OMAHA, Neb. (AP) – Warren Buffett’s company reported a $43.76 billion loss in the second quarter as the paper value of its investments plummeted and he bought significantly fewer shares, but Berkshire Hathaway’s many operating companies generally performed well.
Berkshire said Saturday that a largely unrealized $53 billion drop in the value of its investments forced the company to report a loss of nearly $44 billion, or $29,754 per Class A share. That’s less than $28.1 billion, or $18,488 per Class A share, a year ago.
Share prices of three of Berkshire’s largest investments — Apple, American Express and Bank of America — all fell significantly in the second quarter.
Buffett has long said he believes Berkshire’s operating results are a better measure of the company’s performance because it excludes investment gains and losses, which can vary widely from quarter to quarter. By that measure, Berkshire’s earnings had increased significantly to $9.28 billion, or $6,312.49 per Class A share, compared to $6.69 billion last year, or $4,399.92 per Class A share.
The four analysts surveyed by FactSet expected Berkshire to report operating income per Class A share of $4,741.64.
In addition to investments, Berkshire owns more than 90 companies. Berkshire said corporate profits were up at all of its major units, including its insurance companies, major utilities and BNSF rail. Strong results at most of its businesses offset a $487 million underwriting loss at Geico, which reported increased damage in auto claims due to rising vehicle values and ongoing auto parts shortages.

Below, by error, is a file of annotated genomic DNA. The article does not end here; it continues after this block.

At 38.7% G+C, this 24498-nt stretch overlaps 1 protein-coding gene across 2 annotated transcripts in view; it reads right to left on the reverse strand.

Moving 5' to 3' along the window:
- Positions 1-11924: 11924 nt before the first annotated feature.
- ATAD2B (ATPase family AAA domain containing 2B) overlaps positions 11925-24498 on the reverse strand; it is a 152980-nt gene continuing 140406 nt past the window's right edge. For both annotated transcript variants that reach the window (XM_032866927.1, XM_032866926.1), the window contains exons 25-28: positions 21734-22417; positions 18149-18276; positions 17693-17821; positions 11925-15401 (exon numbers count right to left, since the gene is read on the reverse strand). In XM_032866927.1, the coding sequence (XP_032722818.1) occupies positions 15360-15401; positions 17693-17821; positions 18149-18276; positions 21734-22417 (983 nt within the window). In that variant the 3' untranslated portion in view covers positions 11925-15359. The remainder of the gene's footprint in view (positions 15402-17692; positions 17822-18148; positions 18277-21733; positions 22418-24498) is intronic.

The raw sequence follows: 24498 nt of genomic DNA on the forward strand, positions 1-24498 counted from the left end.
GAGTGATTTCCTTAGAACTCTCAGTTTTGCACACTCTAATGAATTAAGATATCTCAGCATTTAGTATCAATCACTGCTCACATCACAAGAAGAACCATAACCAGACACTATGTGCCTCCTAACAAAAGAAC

Berkshire said it was at $105.4 billion in cash at the end of the quarter, which had changed little from the $106 billion it reported at the end of the first quarter. That indicated that Buffett didn’t buy as many shares in the second quarter, even though it reported investing several billion in Occidental Petroleum stock. Berkshire spent more than $51 billion on equities in the first three months of the year.
Berkshire did spend $1 billion in the quarter to buy back its own shares, but the pace of those buybacks has slowed significantly. Berkshire bought back $3.2 billion of its shares in the first quarter and $27 billion last year. Before this year’s wave of purchases of stocks like oil producers Occidental and Chevron, and printer maker HP Inc., buybacks were Buffett’s biggest investment in recent years as he struggled to find major acquisitions.
Berkshire’s takeover drought also ended earlier this year when he signed an $11.6 billion deal later this year to acquire the insurance conglomerate Alleghany.